Las Vegas

Man Says He Deserves Money After Helping Server Arrange Pacquaio V. Mayweather Fight

A Beverly Hills businessman who maintains he's owed part of an $8.6 million payout being sought by a restaurant server for allegedly helping set up Manny Pacquiao's 2015 fight with Floyd Mayweather Jr. testified Wednesday that he completed his part of the deal when he arranged a meeting between Pacquiao trainer Freddie Roach and then-CBS President Leslie Moonves.

Richard "Richie'' Palmer told Los Angeles Superior Court Judge Daniel Murphy that the server, Gabriel Rueda, told him that Roach would not talk to him and that he hoped Palmer, a former boxer and longtime friend of the famous trainer, could succeed in bringing Roach and Mooves together and the long-awaited fight to fruition.

Palmer said he and Rueda had a clear verbal agreement about how Palmer would be compensated if the boxing match occurred.

"If the fight got made and he got paid, I expected to get half of what he got,'' Palmer said.

Palmer, who founded the Mulberry Street Pizzeria chain and was once married to actress Raquel Welch, wants the judge to find during the non-jury trial that he is entitled to 50 percent of what Rueda may obtain through any judgment in the server's own case, in which he is seeking a finder's fee from Pacquiao and others for his alleged role in setting the groundwork for the fight.

Palmer's court papers also state that Showtime Entertainment gave Rueda a ticket to the fight, a night's stay in Las Vegas and a $10,000 check to cover the rest of his hotel and travel expenses.

Palmer testified that he was a customer at Craig's restaurant in West Hollywood in May 2014 when Rueda, who worked there at the time, approached him and said he had an idea about how the two could both make some money. On a subsequent date, Rueda promised he would give Palmer a split of his finder's fee if Palmer could convince Roach to meet with Moonves regarding a Pacquiao-Mayweather fight, Palmer said.


Get today's sports news out of Los Angeles. Here's the latest on the Dodgers, Lakers, Angels, Kings, Galaxy, LAFC, USC, UCLA and more LA teams.

Here's what Taylor Swift said in a letter to Iga Swiatek that brought her to tears

Has a team ever come back from down 3-0 in the Stanley Cup Final?

Palmer says he arranged a get-together between Roach and Moonves later that month and that it took place at the Montage hotel in Beverly Hills.

Palmer testified he later read in a newspaper that Rueda filed a lawsuit in February 2016 seeking the $8.6 million finder's fee, naming as defendants Pacquiao, Roach, CBS, Showtime Entertainment and Keith Davidson, described in the plaintiff's court papers as a lawyer for "Roach, Pacquiao and a few other powerful people.''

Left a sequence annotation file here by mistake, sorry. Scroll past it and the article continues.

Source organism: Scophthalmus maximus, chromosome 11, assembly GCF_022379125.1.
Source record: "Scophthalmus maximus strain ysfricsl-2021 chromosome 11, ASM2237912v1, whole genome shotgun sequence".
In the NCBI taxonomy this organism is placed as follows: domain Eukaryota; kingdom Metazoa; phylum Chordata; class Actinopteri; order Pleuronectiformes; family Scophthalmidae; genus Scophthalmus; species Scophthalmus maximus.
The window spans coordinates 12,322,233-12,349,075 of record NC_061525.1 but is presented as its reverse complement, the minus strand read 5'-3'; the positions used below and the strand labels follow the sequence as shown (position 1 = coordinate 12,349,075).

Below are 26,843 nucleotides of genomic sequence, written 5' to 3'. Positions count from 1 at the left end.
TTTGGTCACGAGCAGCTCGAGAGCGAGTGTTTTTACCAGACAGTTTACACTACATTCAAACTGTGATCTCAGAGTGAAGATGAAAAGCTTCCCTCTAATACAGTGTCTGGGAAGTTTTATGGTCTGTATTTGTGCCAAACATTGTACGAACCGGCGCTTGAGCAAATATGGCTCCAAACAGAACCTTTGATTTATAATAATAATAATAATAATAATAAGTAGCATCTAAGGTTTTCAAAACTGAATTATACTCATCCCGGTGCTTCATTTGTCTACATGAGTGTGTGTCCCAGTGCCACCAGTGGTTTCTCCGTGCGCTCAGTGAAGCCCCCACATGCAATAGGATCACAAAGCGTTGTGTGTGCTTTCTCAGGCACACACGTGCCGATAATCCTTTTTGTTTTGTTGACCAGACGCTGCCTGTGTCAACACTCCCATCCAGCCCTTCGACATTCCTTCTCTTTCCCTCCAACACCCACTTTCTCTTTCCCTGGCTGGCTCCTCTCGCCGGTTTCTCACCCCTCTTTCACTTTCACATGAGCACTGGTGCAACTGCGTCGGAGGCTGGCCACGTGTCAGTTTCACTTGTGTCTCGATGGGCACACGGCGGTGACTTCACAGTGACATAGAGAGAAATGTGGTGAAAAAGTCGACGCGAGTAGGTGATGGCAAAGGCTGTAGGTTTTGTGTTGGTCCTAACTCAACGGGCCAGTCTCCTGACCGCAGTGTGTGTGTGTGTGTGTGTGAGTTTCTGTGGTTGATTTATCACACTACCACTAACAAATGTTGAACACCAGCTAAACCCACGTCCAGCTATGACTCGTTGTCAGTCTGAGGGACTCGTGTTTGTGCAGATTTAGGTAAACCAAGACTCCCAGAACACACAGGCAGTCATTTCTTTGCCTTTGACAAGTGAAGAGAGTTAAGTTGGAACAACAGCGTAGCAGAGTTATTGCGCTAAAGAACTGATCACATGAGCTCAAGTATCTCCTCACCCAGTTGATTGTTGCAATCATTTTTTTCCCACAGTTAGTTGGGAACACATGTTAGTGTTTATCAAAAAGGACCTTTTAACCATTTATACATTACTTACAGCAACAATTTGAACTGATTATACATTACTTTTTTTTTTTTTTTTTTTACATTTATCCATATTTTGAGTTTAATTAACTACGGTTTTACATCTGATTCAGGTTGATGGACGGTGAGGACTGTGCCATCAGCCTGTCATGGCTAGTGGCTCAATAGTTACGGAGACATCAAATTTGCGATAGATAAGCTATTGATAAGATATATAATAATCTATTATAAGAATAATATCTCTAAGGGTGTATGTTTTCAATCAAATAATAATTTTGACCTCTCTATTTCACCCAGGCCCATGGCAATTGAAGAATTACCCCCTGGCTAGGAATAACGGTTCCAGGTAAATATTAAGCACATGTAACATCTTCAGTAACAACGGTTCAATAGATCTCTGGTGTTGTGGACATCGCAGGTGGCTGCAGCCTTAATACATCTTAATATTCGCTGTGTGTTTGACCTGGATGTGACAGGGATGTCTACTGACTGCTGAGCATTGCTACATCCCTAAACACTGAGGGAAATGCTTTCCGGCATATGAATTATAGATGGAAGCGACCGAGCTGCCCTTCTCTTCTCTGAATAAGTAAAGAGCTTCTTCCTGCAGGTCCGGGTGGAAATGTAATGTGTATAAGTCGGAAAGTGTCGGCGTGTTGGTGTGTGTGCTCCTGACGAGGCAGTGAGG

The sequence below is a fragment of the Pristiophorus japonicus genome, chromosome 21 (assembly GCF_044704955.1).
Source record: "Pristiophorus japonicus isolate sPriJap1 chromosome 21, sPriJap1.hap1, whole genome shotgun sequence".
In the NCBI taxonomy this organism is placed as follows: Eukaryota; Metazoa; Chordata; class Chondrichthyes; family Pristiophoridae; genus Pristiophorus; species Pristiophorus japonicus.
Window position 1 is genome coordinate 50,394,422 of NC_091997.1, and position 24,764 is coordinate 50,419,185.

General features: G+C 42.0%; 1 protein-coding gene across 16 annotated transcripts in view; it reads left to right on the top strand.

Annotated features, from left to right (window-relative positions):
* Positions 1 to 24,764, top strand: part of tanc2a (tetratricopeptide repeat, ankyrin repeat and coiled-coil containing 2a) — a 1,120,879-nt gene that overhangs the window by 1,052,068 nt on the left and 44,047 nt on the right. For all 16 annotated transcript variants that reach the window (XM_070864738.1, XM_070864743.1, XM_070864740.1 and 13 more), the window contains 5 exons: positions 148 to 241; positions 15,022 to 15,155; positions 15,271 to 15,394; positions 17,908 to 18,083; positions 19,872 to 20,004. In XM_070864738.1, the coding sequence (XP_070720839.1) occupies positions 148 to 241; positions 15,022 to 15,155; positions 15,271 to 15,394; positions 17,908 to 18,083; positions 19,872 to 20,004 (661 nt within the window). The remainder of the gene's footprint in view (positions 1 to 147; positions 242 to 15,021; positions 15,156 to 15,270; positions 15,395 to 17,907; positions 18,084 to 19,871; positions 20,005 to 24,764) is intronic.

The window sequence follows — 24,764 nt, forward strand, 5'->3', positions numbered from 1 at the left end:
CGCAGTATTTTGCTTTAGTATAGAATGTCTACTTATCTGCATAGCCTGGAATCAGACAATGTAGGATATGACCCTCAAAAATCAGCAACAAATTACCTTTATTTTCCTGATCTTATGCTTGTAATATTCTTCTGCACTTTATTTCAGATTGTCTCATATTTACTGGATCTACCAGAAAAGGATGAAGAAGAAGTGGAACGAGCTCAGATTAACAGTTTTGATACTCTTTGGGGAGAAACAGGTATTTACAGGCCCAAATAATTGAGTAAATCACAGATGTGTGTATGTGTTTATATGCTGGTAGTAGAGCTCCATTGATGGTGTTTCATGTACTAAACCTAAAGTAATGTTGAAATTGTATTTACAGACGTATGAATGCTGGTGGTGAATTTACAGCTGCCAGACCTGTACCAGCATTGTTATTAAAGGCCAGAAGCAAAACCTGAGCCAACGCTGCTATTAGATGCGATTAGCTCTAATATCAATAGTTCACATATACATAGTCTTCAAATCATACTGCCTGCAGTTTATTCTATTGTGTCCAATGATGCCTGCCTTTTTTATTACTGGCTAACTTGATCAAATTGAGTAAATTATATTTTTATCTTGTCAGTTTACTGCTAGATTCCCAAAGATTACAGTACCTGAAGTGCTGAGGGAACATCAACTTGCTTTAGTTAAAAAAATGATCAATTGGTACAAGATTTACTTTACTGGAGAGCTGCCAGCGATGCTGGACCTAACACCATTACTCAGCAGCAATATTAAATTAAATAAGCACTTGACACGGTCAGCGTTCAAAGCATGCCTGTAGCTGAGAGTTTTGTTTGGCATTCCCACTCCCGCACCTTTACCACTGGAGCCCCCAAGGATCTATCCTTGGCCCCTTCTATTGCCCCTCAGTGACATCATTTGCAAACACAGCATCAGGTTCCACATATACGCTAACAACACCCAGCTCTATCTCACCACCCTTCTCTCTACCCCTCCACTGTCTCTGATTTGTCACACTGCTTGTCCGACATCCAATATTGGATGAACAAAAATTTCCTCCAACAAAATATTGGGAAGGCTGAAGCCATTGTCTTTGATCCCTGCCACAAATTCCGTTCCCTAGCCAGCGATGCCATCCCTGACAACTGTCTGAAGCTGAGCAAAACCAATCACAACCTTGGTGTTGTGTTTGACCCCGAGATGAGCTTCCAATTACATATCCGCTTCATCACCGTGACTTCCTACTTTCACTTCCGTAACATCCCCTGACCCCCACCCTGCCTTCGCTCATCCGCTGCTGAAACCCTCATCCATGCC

"He was looking for millions of dollars and I wasn't going to get anything,'' Palmer said.

Rueda's suit, which is still awaiting trial, states that he was Moonves' waiter at Craig's and told him he could introduce him to Roach in order to break the ice between Al Haymon and Bob Arum, the promoters for Mayweather and Pacquiao, respectively.

The Rueda lawsuit states that he arranged a meeting between Roach and Moonves, with an agreement that he would get a 2 percent finder's fee of gross fight proceeds paid to CBS, Showtime Network, Pacquiao and Roach.

Rueda also took the stand Wednesday and disputed Palmer's claim that he needed his help to get Roach to talk to him.

"I did not need Mr. Palmer's help to speak with Mr. Roach,'' Rueda said. "I spoke directly to Mr. Roach and directly to Mr. Moonves."

Asked by Palmer's attorney, Cary Goldstein, why he thought Palmer sued him, Rueda said he believes it is part of a conspiracy by the defendants in his lawsuit to try and undermine his case.

Rueda said he once considered Palmer, Roach and Pacquiao friends, but now considers the Filipino fighter as "someone who owes me money."

He said that he came up with a "multimillion-dollar idea'' that benefited many, but ended up being "punished and continues to be punished.''

In a sworn declaration, Roach said he was unaware that Palmer and Rueda expected to receive a finder's fee for setting up a meeting between the trainer and Moonves, who stepped down as CBS' president, chairman and CEO in September 2018 after numerous allegations of sexual misconduct.

"Had anyone told me or indicated that they expected a cash fee or any compensation for setting up that meeting, I certainly would not have gone,'' Roach said, adding that he did not know Rueda and "had to be convinced to go to the meeting.''

Pacquiao, hobbled by a shoulder injury, lost to Mayweather by unanimous decision when the two fought on May 2, 2015.

Copyright CNS - City News Service
Contact Us